To deal with our country’s persistent cyber vulnerabilities, our leaders in Washington need to think creatively about solutions that both respect the private sector’s autonomy and offer a path toward cohesive cyber preparedness on all fronts.
Our Solutions In Brief
It’s time for us to step up as a nation. Americans from a young age should have access to classes that teach about the internet, networks, computers, and computer hygiene.
Introduced in 2019, the act would require the Office of Management and Budget (OMB) to ensure that federal employees understand the vulnerabilities of Internet of Things (IoT) devices like smart watches, home appliances, and cars.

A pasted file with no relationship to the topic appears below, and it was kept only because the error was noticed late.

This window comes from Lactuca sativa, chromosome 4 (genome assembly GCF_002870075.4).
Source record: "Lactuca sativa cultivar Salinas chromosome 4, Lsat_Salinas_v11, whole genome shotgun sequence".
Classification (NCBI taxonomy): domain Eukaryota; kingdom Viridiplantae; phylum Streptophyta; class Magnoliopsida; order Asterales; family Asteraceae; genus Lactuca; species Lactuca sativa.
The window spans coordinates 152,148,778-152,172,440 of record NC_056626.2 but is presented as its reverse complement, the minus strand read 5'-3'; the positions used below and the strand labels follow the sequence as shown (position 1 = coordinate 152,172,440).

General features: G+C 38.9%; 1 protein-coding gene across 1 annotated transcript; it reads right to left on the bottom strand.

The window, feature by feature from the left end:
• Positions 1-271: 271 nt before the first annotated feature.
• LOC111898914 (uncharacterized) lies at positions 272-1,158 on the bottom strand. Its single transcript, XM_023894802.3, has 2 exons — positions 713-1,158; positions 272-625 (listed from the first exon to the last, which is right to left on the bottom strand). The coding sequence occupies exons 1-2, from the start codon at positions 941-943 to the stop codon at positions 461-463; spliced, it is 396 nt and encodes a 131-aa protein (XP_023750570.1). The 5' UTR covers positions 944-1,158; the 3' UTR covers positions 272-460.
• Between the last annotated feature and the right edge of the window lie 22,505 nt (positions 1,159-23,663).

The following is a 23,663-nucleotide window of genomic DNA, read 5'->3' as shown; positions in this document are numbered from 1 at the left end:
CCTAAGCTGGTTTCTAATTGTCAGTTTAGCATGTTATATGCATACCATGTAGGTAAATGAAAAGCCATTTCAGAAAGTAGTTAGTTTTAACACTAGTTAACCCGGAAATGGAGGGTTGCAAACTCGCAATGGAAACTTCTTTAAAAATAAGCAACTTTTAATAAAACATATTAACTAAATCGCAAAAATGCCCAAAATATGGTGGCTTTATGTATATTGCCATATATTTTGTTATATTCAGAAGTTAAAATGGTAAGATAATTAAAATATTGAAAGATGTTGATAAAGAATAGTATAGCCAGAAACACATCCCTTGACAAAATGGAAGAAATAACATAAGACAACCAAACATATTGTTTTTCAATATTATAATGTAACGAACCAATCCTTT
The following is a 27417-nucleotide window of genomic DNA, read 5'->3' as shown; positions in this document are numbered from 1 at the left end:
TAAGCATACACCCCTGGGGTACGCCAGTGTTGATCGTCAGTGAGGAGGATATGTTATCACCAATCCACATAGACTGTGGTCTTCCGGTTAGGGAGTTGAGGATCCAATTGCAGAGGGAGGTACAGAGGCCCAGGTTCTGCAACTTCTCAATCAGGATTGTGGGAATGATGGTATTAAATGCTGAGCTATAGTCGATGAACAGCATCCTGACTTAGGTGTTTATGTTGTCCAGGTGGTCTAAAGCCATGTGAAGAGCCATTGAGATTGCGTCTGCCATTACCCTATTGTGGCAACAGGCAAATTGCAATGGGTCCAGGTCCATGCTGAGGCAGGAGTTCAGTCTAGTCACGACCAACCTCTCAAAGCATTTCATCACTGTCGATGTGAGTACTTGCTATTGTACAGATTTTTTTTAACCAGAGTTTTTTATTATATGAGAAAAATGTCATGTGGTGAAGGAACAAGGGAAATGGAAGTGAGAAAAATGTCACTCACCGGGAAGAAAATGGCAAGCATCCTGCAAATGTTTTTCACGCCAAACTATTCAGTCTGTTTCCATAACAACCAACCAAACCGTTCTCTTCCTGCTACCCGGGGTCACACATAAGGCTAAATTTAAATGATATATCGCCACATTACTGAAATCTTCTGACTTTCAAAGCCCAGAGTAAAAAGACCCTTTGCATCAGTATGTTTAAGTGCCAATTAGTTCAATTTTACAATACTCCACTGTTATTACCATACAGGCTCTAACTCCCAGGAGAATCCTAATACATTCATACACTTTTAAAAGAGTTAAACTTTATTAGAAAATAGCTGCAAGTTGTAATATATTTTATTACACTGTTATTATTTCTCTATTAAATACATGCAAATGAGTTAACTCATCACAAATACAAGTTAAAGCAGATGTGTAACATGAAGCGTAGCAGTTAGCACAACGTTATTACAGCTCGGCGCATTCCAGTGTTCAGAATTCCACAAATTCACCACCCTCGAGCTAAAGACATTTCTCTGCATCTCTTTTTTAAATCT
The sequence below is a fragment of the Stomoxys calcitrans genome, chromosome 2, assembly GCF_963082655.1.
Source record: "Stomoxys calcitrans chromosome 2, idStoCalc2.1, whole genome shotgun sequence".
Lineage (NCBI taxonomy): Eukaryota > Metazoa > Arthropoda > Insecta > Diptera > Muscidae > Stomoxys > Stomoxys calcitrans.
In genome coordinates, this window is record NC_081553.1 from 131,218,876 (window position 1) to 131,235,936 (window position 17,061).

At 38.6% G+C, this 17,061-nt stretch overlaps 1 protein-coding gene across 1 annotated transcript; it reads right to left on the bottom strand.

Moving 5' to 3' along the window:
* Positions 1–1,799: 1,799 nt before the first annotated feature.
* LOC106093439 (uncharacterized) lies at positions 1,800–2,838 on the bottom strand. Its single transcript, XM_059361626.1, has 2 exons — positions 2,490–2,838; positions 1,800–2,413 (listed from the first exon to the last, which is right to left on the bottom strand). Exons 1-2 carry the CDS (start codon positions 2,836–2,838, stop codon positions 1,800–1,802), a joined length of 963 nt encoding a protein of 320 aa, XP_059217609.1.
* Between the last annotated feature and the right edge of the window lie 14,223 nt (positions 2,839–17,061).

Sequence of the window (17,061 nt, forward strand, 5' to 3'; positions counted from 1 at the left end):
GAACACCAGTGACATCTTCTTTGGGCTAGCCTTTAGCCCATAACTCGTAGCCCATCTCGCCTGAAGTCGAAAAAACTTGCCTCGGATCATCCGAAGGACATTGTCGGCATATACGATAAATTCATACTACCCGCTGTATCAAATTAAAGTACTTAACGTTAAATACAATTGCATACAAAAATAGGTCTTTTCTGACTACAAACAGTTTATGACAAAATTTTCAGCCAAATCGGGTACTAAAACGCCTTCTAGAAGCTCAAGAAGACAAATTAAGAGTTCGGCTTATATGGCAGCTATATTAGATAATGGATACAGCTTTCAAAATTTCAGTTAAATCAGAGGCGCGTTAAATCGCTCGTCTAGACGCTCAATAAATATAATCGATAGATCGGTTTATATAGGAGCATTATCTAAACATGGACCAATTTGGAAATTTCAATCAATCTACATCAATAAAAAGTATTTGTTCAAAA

The CDM model, which uses AWARE scores to compare cybersecurity levels among federal agencies, would be an excellent model for U.S. states. CISA could allow states to opt into a program in which CISA provides reviews and recommendations for states’ security. If it were equipped with significantly more funding and manpower, it could do the same with critical infrastructure entities.
Federal agencies should be prepared for how to get rid of their software before it goes out-of-date.
All workers accessing sensitive federal systems should be required to use two-factor authentication (2FA). Users with the most privileged access controls should be required to use 2FA with a physical key, a significantly more secure method than with SMS.
The U.S. should take a more active role in setting cybersecurity standards in the international space. If America doesn’t do it, another state will.
information security incidents reported amongst federal executive branch agencies in 2017
$600 billion per year
cost of cyberattacks to the global economy
was the most common type of cyber attack between 2018 and 2019